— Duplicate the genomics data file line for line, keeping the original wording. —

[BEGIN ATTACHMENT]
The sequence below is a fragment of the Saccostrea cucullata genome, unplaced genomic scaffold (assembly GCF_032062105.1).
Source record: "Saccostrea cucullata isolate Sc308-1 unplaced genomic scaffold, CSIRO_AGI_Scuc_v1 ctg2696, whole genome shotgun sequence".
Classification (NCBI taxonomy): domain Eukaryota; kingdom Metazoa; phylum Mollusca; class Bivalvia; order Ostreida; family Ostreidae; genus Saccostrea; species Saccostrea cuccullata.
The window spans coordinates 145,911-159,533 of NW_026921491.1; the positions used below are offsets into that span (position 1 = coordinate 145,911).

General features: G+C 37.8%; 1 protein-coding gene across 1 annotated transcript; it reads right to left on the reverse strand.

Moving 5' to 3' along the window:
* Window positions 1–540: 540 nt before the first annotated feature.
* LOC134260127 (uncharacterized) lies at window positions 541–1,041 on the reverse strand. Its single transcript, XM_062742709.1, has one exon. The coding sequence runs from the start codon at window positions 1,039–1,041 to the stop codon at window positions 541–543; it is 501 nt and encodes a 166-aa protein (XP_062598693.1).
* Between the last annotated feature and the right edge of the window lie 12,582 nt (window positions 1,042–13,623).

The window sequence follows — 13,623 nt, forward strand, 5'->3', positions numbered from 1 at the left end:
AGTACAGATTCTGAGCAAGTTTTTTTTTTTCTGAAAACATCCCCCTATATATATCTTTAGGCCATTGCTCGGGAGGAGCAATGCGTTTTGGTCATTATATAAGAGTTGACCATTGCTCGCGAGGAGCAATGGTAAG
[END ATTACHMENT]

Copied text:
The sequence below is a fragment of the Saccostrea cucullata genome, unplaced genomic scaffold (assembly GCF_032062105.1).
Source record: "Saccostrea cucullata isolate Sc308-1 unplaced genomic scaffold, CSIRO_AGI_Scuc_v1 ctg2696, whole genome shotgun sequence".
Classification (NCBI taxonomy): domain Eukaryota; kingdom Metazoa; phylum Mollusca; class Bivalvia; order Ostreida; family Ostreidae; genus Saccostrea; species Saccostrea cuccullata.
The window spans coordinates 145,911-159,533 of NW_026921491.1; the positions used below are offsets into that span (position 1 = coordinate 145,911).

General features: G+C 37.8%; 1 protein-coding gene across 1 annotated transcript; it reads right to left on the reverse strand.

Moving 5' to 3' along the window:
* Window positions 1–540: 540 nt before the first annotated feature.
* LOC134260127 (uncharacterized) lies at window positions 541–1,041 on the reverse strand. Its single transcript, XM_062742709.1, has one exon. The coding sequence runs from the start codon at window positions 1,039–1,041 to the stop codon at window positions 541–543; it is 501 nt and encodes a 166-aa protein (XP_062598693.1).
* Between the last annotated feature and the right edge of the window lie 12,582 nt (window positions 1,042–13,623).

The window sequence follows — 13,623 nt, forward strand, 5'->3', positions numbered from 1 at the left end:
AGTACAGATTCTGAGCAAGTTTTTTTTTTTCTGAAAACATCCCCCTATATATATCTTTAGGCCATTGCTCGGGAGGAGCAATGCGTTTTGGTCATTATATAAGAGTTGACCATTGCTCGCGAGGAGCAATGGTAAG